We Are Hunted: An Interview with Casey Crescenzo

The Dear Hunter was born from the mind of front man Casey Crescenzo as a side project in 2004. Now, almost ten years later, The Dear Hunter has composed five albums, all crafted with their own sound to express the growing talent and creativity of each band member. Casey himself is now making his next move to the Czech Republic this fall to compose his first symphony with the Brno Philharmonic Orchestra. On September 5th and 6th at the Highline Ballroom, The Dear Hunter performed with a string quartet to help construct the intricate orchestral side of this artistic, avant-garde band. Cliché photographer and writer Heather Glock was able to catch up with Casey Crescenzo to explore the decorated history and limitless future of both himself and The Dear Hunter.
Cliché: We were first exposed to the The Dear Hunter by the release of the Dear Ms. Leading demo in 2004. Over the years, Acts I-III were composed, followed by the ambitious release of The Color Spectrum and ending with this year’s Migrant. Should fans expect a continuation of the Acts since it was left off on a cliffhanger or was this the end of the character: The Dear Hunter?
Casey Crescenzo: Well, I would hope that the exhibition of the band doesn’t actually end with Migrant. This most recent album was the first time I really felt all elements in alignment, and this does make me want to continue in a similar tangent, away from the Act records. I haven’t written them off by any means, but I do feel that at this time, I need to continue on this specific path. This also doesn’t mean that the next album would be a Migrant Pt. II… musically it will be just as different from Migrant as Migrant was from the Acts.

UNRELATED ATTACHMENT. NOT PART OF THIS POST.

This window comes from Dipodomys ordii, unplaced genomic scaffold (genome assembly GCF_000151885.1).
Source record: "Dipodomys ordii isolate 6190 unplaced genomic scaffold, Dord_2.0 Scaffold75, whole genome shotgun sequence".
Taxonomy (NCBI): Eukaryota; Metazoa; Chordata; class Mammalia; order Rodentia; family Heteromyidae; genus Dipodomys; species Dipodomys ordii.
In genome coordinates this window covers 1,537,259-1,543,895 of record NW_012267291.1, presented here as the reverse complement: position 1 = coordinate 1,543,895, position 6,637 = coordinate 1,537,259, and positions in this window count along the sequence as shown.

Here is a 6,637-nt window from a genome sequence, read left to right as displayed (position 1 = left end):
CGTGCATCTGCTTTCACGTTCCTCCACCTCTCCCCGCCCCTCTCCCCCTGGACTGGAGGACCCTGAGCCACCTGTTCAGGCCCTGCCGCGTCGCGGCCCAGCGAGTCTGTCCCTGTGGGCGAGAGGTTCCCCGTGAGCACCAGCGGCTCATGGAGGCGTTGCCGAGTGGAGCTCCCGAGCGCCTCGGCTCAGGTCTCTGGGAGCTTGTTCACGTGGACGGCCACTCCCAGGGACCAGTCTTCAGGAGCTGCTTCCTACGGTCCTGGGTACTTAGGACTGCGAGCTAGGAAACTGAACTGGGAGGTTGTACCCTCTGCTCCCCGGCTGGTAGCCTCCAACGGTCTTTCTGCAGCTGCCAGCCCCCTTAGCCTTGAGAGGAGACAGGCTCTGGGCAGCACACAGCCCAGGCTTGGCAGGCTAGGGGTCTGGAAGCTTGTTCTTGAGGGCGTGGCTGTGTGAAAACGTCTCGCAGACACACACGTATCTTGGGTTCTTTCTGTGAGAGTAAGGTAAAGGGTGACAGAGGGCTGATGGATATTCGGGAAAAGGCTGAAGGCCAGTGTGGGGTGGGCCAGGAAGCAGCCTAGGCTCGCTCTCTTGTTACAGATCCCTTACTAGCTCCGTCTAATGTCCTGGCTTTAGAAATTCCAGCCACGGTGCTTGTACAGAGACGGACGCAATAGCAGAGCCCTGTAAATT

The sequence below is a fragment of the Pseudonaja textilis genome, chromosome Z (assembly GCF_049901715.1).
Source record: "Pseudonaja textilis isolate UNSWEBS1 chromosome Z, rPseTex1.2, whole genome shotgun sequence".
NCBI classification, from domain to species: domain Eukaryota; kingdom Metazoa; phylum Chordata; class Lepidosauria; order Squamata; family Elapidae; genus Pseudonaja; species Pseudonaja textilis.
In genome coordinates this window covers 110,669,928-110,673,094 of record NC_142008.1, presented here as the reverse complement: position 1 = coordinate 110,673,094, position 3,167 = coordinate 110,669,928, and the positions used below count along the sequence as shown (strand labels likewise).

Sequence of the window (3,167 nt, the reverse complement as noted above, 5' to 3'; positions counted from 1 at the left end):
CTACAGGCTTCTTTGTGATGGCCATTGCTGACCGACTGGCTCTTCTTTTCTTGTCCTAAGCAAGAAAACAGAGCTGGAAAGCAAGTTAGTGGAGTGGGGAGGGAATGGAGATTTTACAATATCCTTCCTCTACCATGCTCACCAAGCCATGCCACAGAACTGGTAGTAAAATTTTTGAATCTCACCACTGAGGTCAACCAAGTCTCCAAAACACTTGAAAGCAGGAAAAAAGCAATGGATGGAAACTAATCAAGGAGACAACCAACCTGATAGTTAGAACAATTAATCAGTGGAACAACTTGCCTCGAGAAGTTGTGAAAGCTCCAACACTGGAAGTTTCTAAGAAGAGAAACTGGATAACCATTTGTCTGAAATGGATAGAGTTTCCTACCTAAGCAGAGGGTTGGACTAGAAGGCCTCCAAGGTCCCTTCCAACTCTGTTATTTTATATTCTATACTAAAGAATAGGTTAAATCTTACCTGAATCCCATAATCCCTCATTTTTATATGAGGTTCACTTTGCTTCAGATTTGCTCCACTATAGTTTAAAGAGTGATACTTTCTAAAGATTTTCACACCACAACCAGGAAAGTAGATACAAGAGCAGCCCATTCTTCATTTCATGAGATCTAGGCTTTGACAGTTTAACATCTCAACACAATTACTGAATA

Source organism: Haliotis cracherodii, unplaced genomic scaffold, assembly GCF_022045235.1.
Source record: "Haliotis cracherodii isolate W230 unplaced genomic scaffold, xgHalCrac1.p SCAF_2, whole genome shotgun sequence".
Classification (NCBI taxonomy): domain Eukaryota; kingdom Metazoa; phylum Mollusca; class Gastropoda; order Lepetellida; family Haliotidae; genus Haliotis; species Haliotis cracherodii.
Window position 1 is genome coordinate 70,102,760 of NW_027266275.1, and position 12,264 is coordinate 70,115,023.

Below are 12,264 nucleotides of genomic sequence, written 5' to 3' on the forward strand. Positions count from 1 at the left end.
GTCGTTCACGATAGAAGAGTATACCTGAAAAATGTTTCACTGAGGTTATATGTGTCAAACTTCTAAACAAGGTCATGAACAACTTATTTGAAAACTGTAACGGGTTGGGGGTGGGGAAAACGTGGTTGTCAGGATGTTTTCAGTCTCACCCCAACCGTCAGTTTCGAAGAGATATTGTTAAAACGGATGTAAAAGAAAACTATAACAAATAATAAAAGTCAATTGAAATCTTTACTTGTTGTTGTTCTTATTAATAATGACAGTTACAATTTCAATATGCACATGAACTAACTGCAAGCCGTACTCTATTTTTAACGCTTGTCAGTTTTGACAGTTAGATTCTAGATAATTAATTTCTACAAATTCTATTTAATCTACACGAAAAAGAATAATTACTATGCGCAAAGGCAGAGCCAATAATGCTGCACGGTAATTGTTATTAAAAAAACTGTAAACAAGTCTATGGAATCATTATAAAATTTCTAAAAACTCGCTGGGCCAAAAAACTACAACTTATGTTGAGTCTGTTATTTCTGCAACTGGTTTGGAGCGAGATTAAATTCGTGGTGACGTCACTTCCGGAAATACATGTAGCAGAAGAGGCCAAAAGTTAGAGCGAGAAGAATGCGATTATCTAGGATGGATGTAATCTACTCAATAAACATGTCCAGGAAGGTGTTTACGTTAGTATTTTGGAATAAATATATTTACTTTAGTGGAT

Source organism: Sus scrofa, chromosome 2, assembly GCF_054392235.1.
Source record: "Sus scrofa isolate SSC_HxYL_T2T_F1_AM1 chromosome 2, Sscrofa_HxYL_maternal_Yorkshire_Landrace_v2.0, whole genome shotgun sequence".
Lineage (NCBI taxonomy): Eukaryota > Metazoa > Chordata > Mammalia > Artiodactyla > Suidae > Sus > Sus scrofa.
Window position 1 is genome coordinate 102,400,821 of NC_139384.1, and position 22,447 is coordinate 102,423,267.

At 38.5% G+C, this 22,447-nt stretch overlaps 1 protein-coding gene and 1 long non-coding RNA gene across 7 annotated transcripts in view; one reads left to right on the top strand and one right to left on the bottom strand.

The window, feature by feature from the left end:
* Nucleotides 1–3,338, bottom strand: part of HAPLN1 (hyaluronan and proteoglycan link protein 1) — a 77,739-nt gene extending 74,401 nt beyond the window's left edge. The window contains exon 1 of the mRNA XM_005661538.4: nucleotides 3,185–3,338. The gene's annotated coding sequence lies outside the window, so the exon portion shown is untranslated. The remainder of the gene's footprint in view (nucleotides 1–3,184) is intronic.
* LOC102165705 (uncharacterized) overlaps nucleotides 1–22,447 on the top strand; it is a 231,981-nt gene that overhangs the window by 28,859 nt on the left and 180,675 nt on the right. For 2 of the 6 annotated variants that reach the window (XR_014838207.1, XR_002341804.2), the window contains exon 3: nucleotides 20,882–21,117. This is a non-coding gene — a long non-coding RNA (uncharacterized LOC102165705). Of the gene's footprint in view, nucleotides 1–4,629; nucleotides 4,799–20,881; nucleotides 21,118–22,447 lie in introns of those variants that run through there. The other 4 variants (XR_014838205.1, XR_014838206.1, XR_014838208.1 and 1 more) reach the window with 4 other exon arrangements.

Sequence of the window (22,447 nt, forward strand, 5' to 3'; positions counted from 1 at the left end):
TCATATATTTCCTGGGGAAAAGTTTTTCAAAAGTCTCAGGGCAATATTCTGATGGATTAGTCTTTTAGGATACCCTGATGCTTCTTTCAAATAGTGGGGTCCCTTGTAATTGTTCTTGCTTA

At some point I would really love to get on to making Act IV, but it will need to be treated as more of a stand-alone project than the focal point of this band as a band, if that makes sense. I don’t want to hijack the natural progression of the band.
TDH4.jpgFans have been speculating that the Acts could be adapted into a visual art, be it a movie, musical, video short, etc. Is that something you would ever consider pursuing?
Absolutely—but realistically this band, and specifically this project, is just not THAT big. There is no way I could secure funding to make something like that happen—even through crowd sourcing, it is such an astronomical number needed that it wouldn’t really be possible. If the opportunity EVER arose, I would jump on it.
This year The Dear Hunter released The Color Spectrum Live, a three-hour concert filmed at the Somerville Theater in Boston. Did you have any concerns going into recording a three-hour set?
Well for one, I was positive I would lose my voice early on. We rehearsed so intensely that I started to warm up in my sleep and wake up my wife. I think the main thing I was concerned with, though, was the curfew—and the fact that if we ran late at all, we ran the risk of not being able to finish—that was incredibly nerve wracking. Somehow, miraculously, we were all scared into playing well! Haha.
Migrant is your first non-conceptual album. Did you face any challenges writing an album that isn’t revolved around a central idea?
My biggest challenge was admitting my flaws to myself, and maintaining transparency lyrically—admitting the flaws to the record, and eventually the audience. Musically it was very liberating—and having the freedom to distance the flow of the record from a plot helped me explore more personal themes and ideas.